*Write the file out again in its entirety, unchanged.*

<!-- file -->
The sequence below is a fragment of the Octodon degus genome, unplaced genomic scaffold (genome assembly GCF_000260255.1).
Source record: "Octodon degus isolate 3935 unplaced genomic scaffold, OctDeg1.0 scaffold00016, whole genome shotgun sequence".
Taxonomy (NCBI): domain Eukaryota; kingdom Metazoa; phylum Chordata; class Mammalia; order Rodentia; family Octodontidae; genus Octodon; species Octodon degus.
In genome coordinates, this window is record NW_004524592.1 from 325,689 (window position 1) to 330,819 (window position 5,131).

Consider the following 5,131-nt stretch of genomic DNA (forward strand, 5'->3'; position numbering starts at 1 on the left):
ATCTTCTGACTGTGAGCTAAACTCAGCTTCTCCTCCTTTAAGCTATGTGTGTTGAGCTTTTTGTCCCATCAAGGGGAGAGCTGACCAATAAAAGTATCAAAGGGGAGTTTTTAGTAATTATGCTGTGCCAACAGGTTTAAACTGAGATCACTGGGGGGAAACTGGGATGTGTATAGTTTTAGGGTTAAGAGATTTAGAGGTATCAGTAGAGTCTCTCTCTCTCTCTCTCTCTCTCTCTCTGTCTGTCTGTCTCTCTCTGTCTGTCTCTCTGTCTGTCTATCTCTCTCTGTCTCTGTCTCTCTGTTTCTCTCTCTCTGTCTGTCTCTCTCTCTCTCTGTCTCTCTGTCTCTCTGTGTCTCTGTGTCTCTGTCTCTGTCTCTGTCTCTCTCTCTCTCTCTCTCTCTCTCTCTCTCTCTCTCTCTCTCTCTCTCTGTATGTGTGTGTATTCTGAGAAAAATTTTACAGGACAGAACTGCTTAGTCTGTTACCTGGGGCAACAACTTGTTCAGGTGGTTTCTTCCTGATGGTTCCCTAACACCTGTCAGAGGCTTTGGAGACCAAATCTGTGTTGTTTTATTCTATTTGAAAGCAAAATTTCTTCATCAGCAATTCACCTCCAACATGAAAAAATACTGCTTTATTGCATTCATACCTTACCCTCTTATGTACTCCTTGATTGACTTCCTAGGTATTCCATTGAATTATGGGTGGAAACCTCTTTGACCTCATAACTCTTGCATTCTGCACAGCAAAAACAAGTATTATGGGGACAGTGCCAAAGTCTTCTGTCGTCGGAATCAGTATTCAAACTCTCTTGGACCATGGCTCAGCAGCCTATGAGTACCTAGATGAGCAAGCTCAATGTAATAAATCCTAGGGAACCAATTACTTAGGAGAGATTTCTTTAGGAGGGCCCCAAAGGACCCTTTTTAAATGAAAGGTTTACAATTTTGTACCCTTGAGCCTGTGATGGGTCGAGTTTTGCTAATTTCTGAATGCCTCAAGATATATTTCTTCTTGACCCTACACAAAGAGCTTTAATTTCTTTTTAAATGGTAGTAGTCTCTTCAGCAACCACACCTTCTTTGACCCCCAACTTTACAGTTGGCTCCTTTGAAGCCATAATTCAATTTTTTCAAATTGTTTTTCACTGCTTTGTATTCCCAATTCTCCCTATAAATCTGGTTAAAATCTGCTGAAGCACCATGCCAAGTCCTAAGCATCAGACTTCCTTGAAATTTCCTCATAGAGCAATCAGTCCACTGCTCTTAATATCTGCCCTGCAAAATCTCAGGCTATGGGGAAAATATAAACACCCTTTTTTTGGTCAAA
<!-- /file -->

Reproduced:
The sequence below is a fragment of the Octodon degus genome, unplaced genomic scaffold (genome assembly GCF_000260255.1).
Source record: "Octodon degus isolate 3935 unplaced genomic scaffold, OctDeg1.0 scaffold00016, whole genome shotgun sequence".
Taxonomy (NCBI): domain Eukaryota; kingdom Metazoa; phylum Chordata; class Mammalia; order Rodentia; family Octodontidae; genus Octodon; species Octodon degus.
In genome coordinates, this window is record NW_004524592.1 from 325,689 (window position 1) to 330,819 (window position 5,131).

Consider the following 5,131-nt stretch of genomic DNA (forward strand, 5'->3'; position numbering starts at 1 on the left):
ATCTTCTGACTGTGAGCTAAACTCAGCTTCTCCTCCTTTAAGCTATGTGTGTTGAGCTTTTTGTCCCATCAAGGGGAGAGCTGACCAATAAAAGTATCAAAGGGGAGTTTTTAGTAATTATGCTGTGCCAACAGGTTTAAACTGAGATCACTGGGGGGAAACTGGGATGTGTATAGTTTTAGGGTTAAGAGATTTAGAGGTATCAGTAGAGTCTCTCTCTCTCTCTCTCTCTCTCTCTCTGTCTGTCTGTCTCTCTCTGTCTGTCTCTCTGTCTGTCTATCTCTCTCTGTCTCTGTCTCTCTGTTTCTCTCTCTCTGTCTGTCTCTCTCTCTCTCTGTCTCTCTGTCTCTCTGTGTCTCTGTGTCTCTGTCTCTGTCTCTGTCTCTCTCTCTCTCTCTCTCTCTCTCTCTCTCTCTCTCTCTCTCTCTCTCTGTATGTGTGTGTATTCTGAGAAAAATTTTACAGGACAGAACTGCTTAGTCTGTTACCTGGGGCAACAACTTGTTCAGGTGGTTTCTTCCTGATGGTTCCCTAACACCTGTCAGAGGCTTTGGAGACCAAATCTGTGTTGTTTTATTCTATTTGAAAGCAAAATTTCTTCATCAGCAATTCACCTCCAACATGAAAAAATACTGCTTTATTGCATTCATACCTTACCCTCTTATGTACTCCTTGATTGACTTCCTAGGTATTCCATTGAATTATGGGTGGAAACCTCTTTGACCTCATAACTCTTGCATTCTGCACAGCAAAAACAAGTATTATGGGGACAGTGCCAAAGTCTTCTGTCGTCGGAATCAGTATTCAAACTCTCTTGGACCATGGCTCAGCAGCCTATGAGTACCTAGATGAGCAAGCTCAATGTAATAAATCCTAGGGAACCAATTACTTAGGAGAGATTTCTTTAGGAGGGCCCCAAAGGACCCTTTTTAAATGAAAGGTTTACAATTTTGTACCCTTGAGCCTGTGATGGGTCGAGTTTTGCTAATTTCTGAATGCCTCAAGATATATTTCTTCTTGACCCTACACAAAGAGCTTTAATTTCTTTTTAAATGGTAGTAGTCTCTTCAGCAACCACACCTTCTTTGACCCCCAACTTTACAGTTGGCTCCTTTGAAGCCATAATTCAATTTTTTCAAATTGTTTTTCACTGCTTTGTATTCCCAATTCTCCCTATAAATCTGGTTAAAATCTGCTGAAGCACCATGCCAAGTCCTAAGCATCAGACTTCCTTGAAATTTCCTCATAGAGCAATCAGTCCACTGCTCTTAATATCTGCCCTGCAAAATCTCAGGCTATGGGGAAAATATAAACACCCTTTTTTTGGTCAAA